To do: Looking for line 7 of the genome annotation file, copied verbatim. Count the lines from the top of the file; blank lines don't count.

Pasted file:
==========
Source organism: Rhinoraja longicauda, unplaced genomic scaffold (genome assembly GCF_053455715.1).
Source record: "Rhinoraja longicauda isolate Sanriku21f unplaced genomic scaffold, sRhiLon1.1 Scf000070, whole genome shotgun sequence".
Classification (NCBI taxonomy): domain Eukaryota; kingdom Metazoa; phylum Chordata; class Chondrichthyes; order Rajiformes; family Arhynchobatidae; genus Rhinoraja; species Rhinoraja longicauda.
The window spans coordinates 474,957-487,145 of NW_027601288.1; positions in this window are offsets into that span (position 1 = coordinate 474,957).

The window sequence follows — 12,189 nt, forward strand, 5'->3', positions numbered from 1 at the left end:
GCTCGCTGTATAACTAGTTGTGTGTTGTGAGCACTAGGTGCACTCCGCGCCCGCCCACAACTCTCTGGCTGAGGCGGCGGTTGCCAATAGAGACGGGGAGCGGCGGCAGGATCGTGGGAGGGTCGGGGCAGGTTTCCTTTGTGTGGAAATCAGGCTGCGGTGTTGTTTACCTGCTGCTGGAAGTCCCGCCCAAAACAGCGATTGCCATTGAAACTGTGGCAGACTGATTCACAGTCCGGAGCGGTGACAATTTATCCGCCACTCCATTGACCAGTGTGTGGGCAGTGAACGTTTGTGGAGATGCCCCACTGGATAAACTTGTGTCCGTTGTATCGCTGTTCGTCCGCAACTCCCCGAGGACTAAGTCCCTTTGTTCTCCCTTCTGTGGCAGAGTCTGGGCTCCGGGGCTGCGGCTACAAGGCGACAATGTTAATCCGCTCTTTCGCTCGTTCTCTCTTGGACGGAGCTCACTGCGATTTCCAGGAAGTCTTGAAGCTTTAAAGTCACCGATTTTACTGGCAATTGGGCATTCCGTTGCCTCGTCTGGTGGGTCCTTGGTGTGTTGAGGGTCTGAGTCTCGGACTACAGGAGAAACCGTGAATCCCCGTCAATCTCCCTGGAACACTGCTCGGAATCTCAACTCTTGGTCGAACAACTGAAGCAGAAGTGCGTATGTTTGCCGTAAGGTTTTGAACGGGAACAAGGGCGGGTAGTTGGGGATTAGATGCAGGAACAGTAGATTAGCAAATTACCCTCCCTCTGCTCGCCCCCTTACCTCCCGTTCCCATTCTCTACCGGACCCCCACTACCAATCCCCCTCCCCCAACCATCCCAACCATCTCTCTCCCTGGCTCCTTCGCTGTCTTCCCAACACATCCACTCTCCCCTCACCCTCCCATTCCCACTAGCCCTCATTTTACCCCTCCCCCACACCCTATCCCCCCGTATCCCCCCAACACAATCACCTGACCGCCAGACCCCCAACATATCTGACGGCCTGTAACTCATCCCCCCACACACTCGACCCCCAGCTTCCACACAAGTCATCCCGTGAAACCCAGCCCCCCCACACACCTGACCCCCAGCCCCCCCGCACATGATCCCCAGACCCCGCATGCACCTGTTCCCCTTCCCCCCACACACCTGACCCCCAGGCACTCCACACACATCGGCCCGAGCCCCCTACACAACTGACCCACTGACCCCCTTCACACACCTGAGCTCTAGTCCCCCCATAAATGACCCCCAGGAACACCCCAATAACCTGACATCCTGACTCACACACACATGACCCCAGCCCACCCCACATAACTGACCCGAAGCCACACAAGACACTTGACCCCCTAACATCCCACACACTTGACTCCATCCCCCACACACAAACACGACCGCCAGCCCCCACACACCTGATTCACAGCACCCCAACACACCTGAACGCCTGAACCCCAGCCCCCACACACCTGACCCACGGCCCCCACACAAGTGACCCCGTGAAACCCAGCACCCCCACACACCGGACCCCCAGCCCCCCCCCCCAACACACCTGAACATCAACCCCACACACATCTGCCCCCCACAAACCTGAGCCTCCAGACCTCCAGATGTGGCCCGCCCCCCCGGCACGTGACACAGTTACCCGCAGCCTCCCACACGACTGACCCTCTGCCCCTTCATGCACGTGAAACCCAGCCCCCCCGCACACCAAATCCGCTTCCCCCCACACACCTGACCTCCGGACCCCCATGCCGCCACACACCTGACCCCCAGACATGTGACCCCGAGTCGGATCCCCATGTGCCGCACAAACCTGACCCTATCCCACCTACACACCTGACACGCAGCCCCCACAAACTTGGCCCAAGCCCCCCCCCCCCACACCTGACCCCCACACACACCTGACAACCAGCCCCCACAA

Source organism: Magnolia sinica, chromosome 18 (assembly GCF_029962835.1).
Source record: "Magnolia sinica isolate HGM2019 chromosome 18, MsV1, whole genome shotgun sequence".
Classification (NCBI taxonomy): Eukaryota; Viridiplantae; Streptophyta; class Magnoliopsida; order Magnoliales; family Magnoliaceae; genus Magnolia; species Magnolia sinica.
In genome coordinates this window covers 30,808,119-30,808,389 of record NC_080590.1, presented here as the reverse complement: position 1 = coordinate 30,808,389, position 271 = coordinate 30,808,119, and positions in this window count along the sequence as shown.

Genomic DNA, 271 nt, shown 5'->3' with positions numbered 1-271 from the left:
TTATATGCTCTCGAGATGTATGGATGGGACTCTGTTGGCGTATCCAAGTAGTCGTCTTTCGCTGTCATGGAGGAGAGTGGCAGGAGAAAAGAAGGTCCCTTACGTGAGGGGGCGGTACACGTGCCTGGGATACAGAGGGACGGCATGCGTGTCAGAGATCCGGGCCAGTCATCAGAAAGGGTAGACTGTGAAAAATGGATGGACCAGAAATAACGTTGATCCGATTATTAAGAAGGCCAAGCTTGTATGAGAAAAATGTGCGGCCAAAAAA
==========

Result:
Source organism: Magnolia sinica, chromosome 18 (assembly GCF_029962835.1).